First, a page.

Asymmetric catalysis is key to allow the synthesis of a whole range of products including bioactive molecules such as pharmaceuticals and agrochemicals. Enzymes are amazing asymmetric catalysts, providing high selectivities and activities under benign conditions. Recent work, has shown that natural metalloenzymes can be repurposed to perform unnatural reactions such as C-H amination,1 and organoborane synthesis.2
The Campopiano group has previously worked on a ferric binding protein (FBP) and shown that a number of other metals (e.g. Ti3) can be bound within the ferric binding site. The natural enzyme does not have any catalytic activity. The metal-binding site in rich with O (tyrosine) ligands, thus making it a potential alternative to chiral ligands, such as BINOL, for asymmetric Lewis acid catalysis. In this project, you will bring FBP to life as a Lewis acid catalyst for asymmetric reactions such as the Diels-Alder reaction and Mannich reaction. Protein engineering techniques, e.g. directed evolution, will be used to increase the activities and selectivities of the enzymes. This will result in introducing new chemistry into a previously inactive protein, providing new catalysts for the biological toolbox. These enzymes will then be exploited using synthetic biology to develop biosystems for chemical synthesis.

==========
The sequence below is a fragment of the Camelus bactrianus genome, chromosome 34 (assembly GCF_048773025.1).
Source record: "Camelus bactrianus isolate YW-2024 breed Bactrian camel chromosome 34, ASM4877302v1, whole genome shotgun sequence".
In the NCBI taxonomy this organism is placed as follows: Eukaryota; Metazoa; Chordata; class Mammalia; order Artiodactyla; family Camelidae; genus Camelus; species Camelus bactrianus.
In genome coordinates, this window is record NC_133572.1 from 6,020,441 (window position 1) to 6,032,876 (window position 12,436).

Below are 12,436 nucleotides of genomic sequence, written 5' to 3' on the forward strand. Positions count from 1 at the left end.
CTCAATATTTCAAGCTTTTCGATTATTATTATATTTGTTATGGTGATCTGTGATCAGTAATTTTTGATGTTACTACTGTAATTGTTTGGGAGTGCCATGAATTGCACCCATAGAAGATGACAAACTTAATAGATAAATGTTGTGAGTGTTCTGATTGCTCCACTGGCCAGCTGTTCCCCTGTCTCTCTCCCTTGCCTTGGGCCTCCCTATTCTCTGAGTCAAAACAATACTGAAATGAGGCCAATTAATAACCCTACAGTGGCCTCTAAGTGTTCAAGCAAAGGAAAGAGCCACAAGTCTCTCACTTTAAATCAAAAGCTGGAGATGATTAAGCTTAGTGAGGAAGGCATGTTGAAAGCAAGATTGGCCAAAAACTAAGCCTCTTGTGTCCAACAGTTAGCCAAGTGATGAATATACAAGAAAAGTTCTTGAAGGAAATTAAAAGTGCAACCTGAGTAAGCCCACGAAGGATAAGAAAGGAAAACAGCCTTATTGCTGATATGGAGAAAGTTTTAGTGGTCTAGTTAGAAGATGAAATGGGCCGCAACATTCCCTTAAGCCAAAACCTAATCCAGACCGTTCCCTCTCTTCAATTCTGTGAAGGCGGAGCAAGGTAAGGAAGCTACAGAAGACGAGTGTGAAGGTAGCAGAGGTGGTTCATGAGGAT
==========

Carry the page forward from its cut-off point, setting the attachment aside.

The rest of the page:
Training will be provided in molecular biology (i.e. the growth, expression and purification of ferric binding proteins, and subsequent genetic optimisation via either site-directed or random mutagenesis), structural biology and bioinorganic chemistry (understanding metal binding of the proteins), and in the organic chemistry needed for catalytic testing.
1. Dydio, P.; Key, H. M.; Hayashi, H.; Clark, D. S.; Hartwig, J. F. J. Am. Chem. Soc. 2017, 139, 1750.
2. Kan, S. B. J.; Huang, X.; Gumulya, Y.; Chen, K.; Arnold, F. H. Nature, 2017, 552, 132-136.
3. Guo, M.; Harvey, I.; Campopiano, D. J; Sadler, P. J., Angew. Chem. Int. Ed., 2006, 45, 2644-2654,
To apply for this project, please go to this link.